Reseller News

Kiwibank CoreMod warranty claim dogs NZ Post

Financial statements shed light on an emerging dispute between Kiwibank's owners
  • Rob O'Neill (New Zealand Reseller News)
  • 24 August, 2018 09:15
The ghosts of IT project past continue to haunt Kiwibank

The ghosts of IT project past continue to haunt Kiwibank

Two years after it sold a majority stake in Kiwibank, a warranty claim related to a failed core banking system IT project has come back to haunt NZ Post Group.

NZ Post Group's annual results released today contain a footnote discussing a "potential and unquantified" warranty claim from ACC and NZ Super Fund, the investors that between them bought a majority of Kiwibank shares in October 2016.

A media report yesterday indicated the claim was related to alleged failure to disclose risks associated with the bank's failed CoreMod core banking system prelacement project.

That project was written off in two tranches at a cost of $101 million because the bank's board decided it did not meet the bank's transformation objectives.

The SAP-based project was already struggling, behind schedule and over budget at the time.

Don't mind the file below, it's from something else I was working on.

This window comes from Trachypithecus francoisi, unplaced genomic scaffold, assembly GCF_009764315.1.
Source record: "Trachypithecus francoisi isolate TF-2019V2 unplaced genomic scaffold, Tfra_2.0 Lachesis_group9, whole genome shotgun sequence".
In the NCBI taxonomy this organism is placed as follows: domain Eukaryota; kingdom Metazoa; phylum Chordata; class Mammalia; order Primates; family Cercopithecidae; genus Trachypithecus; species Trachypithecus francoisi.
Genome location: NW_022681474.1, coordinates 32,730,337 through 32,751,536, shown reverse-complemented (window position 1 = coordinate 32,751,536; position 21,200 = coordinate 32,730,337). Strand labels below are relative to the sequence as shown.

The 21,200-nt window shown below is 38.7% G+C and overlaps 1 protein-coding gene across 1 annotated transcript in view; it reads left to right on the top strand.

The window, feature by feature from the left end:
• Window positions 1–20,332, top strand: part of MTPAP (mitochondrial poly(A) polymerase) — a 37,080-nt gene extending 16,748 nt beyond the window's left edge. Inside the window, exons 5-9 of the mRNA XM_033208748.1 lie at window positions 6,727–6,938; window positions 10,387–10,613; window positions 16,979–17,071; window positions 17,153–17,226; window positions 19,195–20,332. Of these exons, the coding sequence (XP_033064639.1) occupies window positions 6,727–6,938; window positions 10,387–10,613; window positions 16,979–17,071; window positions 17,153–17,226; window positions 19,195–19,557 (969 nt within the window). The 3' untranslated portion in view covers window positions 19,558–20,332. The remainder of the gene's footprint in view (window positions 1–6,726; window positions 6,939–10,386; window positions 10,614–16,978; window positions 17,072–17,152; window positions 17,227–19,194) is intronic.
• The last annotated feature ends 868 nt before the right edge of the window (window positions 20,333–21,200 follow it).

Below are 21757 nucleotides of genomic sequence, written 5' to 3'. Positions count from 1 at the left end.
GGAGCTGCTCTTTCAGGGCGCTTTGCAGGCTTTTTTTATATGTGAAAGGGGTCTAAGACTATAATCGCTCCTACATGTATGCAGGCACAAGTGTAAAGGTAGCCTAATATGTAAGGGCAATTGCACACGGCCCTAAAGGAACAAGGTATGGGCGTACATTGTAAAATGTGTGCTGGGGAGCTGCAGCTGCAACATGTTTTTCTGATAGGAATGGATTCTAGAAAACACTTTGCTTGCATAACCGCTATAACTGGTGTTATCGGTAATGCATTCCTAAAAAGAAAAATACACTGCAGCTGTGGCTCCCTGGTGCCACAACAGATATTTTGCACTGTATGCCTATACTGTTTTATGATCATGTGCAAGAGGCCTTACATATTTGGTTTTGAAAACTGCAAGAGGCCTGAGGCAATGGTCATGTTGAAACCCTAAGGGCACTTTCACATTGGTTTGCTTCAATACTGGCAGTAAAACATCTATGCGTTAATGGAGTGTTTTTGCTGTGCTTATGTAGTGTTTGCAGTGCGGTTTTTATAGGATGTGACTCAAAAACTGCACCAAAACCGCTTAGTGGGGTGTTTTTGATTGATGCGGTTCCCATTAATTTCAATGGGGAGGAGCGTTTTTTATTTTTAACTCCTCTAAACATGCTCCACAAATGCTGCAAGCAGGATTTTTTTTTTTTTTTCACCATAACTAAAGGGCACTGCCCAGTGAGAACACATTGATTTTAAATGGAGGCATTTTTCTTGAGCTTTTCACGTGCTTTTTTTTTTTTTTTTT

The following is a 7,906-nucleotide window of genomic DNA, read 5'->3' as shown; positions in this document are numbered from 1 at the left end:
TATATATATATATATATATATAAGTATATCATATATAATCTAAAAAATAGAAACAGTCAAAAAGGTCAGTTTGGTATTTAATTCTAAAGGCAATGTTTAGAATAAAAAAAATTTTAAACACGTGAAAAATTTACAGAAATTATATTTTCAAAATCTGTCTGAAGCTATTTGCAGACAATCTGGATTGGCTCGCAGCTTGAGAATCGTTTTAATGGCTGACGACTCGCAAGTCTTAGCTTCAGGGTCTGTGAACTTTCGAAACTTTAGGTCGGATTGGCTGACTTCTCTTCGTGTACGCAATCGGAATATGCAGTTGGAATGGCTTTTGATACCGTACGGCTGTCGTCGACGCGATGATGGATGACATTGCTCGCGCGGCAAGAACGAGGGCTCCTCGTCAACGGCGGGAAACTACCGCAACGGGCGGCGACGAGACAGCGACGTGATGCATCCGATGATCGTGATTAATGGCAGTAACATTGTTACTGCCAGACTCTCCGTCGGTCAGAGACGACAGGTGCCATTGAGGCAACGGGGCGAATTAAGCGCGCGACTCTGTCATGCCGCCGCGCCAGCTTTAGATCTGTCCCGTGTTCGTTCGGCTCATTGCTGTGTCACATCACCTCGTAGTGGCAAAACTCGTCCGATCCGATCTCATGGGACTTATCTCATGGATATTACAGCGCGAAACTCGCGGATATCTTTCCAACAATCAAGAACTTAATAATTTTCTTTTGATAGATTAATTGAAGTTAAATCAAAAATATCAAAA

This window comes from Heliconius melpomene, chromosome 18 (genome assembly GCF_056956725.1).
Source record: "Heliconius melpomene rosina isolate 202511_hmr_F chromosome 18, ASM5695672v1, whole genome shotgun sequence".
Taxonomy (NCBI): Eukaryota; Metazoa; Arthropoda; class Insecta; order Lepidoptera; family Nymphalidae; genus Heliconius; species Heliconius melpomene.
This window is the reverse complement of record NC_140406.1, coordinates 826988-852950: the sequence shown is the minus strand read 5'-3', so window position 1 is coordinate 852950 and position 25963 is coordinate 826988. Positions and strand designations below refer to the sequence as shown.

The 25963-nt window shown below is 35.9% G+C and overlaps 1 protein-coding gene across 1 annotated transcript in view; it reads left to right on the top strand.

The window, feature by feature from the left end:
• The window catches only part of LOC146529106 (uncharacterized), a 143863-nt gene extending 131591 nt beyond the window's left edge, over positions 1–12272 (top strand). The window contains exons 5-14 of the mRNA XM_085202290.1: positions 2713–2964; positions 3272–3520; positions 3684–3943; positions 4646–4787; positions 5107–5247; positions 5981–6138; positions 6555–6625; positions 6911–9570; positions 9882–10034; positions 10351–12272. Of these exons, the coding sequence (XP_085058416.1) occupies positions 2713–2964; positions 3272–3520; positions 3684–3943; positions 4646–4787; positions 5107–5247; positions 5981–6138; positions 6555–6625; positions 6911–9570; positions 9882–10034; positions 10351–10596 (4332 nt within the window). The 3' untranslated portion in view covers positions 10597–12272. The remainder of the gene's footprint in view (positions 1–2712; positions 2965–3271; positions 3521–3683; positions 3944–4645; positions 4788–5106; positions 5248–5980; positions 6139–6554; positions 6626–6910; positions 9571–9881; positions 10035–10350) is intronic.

Today's accounts release to the NZX said based on material provided by ACC and NZ Super Fund as well as its own legal advice, "the company does not consider that the potential warranty claim has any merit and therefore no provision has been made in respect of the claim at 30 June 2018."

The report added that NZ Post remains in discussions with its fellow Kiwibank shareholders.

Already on NZ Post's books since the sale is a provision of up to $40 million for the completion of a core banking system replacement.

Earlier this year, MPs grilled Kiwibank over the fitness of its core banking system in the wake of the cancellation of CoreMod.

"We do not believe we have received a satisfactory account of the reasons for the decision to discontinue the project," a parliamentary committee report said.

After the write-off, the only component of the CoreMod replacement project to go live and remain in use is an SAP payments engine, which has been operational since 2015.

Apart from that, Kiwibank is still reliant on Australian software called Ultracs, from Ultradata, which it has used since it was founded in 2001.

A Kiwibank spokesman told Reseller News that Ultracs had received a number of upgrades over the last few years to ensure its stability and resilience.